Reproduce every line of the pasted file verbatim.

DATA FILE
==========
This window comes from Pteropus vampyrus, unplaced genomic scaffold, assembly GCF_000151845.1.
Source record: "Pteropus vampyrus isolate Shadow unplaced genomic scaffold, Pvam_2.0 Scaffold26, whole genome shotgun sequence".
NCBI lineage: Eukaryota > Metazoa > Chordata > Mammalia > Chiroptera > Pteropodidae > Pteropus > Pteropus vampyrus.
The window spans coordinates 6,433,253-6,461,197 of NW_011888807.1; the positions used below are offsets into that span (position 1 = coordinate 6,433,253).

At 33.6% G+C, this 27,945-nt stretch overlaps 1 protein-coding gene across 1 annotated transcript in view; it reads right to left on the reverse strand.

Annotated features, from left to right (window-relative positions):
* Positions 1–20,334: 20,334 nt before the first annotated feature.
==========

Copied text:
This window comes from Pteropus vampyrus, unplaced genomic scaffold, assembly GCF_000151845.1.
Source record: "Pteropus vampyrus isolate Shadow unplaced genomic scaffold, Pvam_2.0 Scaffold26, whole genome shotgun sequence".
NCBI lineage: Eukaryota > Metazoa > Chordata > Mammalia > Chiroptera > Pteropodidae > Pteropus > Pteropus vampyrus.
The window spans coordinates 6,433,253-6,461,197 of NW_011888807.1; the positions used below are offsets into that span (position 1 = coordinate 6,433,253).

At 33.6% G+C, this 27,945-nt stretch overlaps 1 protein-coding gene across 1 annotated transcript in view; it reads right to left on the reverse strand.

Annotated features, from left to right (window-relative positions):
* Positions 1–20,334: 20,334 nt before the first annotated feature.